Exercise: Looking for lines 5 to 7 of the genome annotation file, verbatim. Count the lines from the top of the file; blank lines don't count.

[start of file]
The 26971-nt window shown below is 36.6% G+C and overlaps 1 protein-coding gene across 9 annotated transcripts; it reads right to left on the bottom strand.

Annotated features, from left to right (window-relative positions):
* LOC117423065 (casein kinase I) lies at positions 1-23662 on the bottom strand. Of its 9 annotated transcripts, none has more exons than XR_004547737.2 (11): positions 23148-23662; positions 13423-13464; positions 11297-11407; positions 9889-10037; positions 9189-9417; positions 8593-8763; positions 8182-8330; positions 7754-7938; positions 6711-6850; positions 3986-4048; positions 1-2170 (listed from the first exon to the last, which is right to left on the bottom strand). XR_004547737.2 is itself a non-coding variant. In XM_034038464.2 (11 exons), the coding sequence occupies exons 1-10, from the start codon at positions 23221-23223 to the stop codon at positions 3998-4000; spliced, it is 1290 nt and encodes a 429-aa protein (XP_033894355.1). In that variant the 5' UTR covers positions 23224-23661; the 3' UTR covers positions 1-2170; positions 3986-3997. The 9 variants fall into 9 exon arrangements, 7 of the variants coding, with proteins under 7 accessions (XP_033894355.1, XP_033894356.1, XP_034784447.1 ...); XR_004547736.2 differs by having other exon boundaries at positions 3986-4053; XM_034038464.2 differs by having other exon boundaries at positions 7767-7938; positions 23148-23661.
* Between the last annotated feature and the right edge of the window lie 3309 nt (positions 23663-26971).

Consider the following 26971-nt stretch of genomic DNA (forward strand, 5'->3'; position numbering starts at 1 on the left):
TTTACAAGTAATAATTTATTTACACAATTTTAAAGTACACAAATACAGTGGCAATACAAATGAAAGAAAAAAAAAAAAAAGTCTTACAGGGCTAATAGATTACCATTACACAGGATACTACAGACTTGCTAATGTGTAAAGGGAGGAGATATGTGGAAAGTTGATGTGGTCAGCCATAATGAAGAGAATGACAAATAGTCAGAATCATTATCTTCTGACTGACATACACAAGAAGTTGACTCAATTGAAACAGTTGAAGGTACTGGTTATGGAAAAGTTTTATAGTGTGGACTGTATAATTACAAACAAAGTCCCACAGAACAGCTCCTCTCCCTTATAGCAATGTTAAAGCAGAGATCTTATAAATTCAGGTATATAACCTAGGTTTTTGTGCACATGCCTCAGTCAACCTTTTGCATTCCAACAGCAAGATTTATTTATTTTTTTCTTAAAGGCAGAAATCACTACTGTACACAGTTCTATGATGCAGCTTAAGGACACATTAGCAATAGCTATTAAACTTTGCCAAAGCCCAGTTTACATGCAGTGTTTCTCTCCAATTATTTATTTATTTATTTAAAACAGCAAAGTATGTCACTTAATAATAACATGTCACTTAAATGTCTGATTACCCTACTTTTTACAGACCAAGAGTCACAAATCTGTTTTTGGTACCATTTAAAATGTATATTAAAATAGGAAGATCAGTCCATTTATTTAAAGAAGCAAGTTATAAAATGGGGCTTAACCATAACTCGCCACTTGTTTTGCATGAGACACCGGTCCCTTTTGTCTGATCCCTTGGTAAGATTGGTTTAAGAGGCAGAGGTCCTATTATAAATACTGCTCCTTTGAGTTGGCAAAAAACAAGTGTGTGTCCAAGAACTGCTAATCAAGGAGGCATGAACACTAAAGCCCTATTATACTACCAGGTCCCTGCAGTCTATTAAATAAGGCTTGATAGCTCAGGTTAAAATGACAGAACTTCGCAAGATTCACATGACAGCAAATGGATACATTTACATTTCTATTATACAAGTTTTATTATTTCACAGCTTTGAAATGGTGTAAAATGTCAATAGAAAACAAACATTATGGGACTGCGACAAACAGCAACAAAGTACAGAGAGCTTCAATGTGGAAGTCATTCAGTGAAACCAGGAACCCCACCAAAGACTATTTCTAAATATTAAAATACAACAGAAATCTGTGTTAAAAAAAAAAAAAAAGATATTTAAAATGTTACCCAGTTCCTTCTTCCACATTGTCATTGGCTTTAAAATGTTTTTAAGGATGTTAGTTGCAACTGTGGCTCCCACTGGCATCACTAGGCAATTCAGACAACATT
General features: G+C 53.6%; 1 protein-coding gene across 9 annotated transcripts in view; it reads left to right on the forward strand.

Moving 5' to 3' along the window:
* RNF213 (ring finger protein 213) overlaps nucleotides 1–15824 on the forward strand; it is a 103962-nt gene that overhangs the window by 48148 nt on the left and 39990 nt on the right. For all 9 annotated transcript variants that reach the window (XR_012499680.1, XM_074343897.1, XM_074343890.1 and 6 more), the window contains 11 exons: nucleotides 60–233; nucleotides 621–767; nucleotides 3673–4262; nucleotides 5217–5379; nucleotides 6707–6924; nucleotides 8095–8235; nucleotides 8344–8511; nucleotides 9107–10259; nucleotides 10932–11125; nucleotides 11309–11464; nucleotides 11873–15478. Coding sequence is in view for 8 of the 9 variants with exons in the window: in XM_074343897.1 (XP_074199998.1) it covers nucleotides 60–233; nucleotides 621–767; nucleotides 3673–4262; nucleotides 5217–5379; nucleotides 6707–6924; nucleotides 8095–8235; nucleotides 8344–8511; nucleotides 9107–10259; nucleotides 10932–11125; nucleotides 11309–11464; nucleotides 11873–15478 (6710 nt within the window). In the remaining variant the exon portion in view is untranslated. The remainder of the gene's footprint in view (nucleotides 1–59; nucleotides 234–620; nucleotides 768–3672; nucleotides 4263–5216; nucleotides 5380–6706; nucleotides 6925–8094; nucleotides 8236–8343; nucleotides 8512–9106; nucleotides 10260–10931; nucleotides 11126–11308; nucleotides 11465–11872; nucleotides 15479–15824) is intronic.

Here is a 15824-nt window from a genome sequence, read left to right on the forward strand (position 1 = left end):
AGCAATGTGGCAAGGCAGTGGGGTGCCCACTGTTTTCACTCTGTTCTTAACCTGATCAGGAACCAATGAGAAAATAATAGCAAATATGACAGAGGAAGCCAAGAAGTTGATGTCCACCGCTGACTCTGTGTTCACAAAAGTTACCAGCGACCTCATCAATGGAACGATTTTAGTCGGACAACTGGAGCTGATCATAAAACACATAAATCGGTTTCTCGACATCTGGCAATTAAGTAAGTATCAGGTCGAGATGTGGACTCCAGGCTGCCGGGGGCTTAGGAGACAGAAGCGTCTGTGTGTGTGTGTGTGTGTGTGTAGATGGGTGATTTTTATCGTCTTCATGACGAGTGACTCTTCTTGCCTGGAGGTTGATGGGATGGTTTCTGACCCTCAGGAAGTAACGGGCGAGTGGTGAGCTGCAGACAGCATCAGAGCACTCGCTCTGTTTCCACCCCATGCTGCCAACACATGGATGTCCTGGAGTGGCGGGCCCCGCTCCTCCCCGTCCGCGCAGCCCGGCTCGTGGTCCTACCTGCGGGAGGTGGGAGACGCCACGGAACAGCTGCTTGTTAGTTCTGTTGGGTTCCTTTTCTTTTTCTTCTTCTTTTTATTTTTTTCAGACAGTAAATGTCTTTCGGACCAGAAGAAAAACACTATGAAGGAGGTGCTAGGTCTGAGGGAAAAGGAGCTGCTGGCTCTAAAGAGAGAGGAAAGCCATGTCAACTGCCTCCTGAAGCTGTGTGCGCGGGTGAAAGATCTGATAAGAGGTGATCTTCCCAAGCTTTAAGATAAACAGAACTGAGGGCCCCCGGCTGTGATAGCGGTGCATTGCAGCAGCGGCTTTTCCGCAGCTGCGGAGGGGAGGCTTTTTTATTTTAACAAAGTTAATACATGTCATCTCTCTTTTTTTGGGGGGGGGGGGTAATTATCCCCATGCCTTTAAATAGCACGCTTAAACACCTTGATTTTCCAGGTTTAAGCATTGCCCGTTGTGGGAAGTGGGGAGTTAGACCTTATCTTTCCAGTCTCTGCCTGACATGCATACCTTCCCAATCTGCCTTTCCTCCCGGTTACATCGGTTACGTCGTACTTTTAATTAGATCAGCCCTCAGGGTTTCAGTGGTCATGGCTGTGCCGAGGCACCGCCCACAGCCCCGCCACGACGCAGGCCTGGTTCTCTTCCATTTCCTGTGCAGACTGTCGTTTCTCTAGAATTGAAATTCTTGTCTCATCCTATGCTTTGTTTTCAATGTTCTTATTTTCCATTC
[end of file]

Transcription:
Consider the following 26971-nt stretch of genomic DNA (forward strand, 5'->3'; position numbering starts at 1 on the left):
TTTACAAGTAATAATTTATTTACACAATTTTAAAGTACACAAATACAGTGGCAATACAAATGAAAGAAAAAAAAAAAAAAGTCTTACAGGGCTAATAGATTACCATTACACAGGATACTACAGACTTGCTAATGTGTAAAGGGAGGAGATATGTGGAAAGTTGATGTGGTCAGCCATAATGAAGAGAATGACAAATAGTCAGAATCATTATCTTCTGACTGACATACACAAGAAGTTGACTCAATTGAAACAGTTGAAGGTACTGGTTATGGAAAAGTTTTATAGTGTGGACTGTATAATTACAAACAAAGTCCCACAGAACAGCTCCTCTCCCTTATAGCAATGTTAAAGCAGAGATCTTATAAATTCAGGTATATAACCTAGGTTTTTGTGCACATGCCTCAGTCAACCTTTTGCATTCCAACAGCAAGATTTATTTATTTTTTTCTTAAAGGCAGAAATCACTACTGTACACAGTTCTATGATGCAGCTTAAGGACACATTAGCAATAGCTATTAAACTTTGCCAAAGCCCAGTTTACATGCAGTGTTTCTCTCCAATTATTTATTTATTTATTTAAAACAGCAAAGTATGTCACTTAATAATAACATGTCACTTAAATGTCTGATTACCCTACTTTTTACAGACCAAGAGTCACAAATCTGTTTTTGGTACCATTTAAAATGTATATTAAAATAGGAAGATCAGTCCATTTATTTAAAGAAGCAAGTTATAAAATGGGGCTTAACCATAACTCGCCACTTGTTTTGCATGAGACACCGGTCCCTTTTGTCTGATCCCTTGGTAAGATTGGTTTAAGAGGCAGAGGTCCTATTATAAATACTGCTCCTTTGAGTTGGCAAAAAACAAGTGTGTGTCCAAGAACTGCTAATCAAGGAGGCATGAACACTAAAGCCCTATTATACTACCAGGTCCCTGCAGTCTATTAAATAAGGCTTGATAGCTCAGGTTAAAATGACAGAACTTCGCAAGATTCACATGACAGCAAATGGATACATTTACATTTCTATTATACAAGTTTTATTATTTCACAGCTTTGAAATGGTGTAAAATGTCAATAGAAAACAAACATTATGGGACTGCGACAAACAGCAACAAAGTACAGAGAGCTTCAATGTGGAAGTCATTCAGTGAAACCAGGAACCCCACCAAAGACTATTTCTAAATATTAAAATACAACAGAAATCTGTGTTAAAAAAAAAAAAAAAGATATTTAAAATGTTACCCAGTTCCTTCTTCCACATTGTCATTGGCTTTAAAATGTTTTTAAGGATGTTAGTTGCAACTGTGGCTCCCACTGGCATCACTAGGCAATTCAGACAACATT
General features: G+C 53.6%; 1 protein-coding gene across 9 annotated transcripts in view; it reads left to right on the forward strand.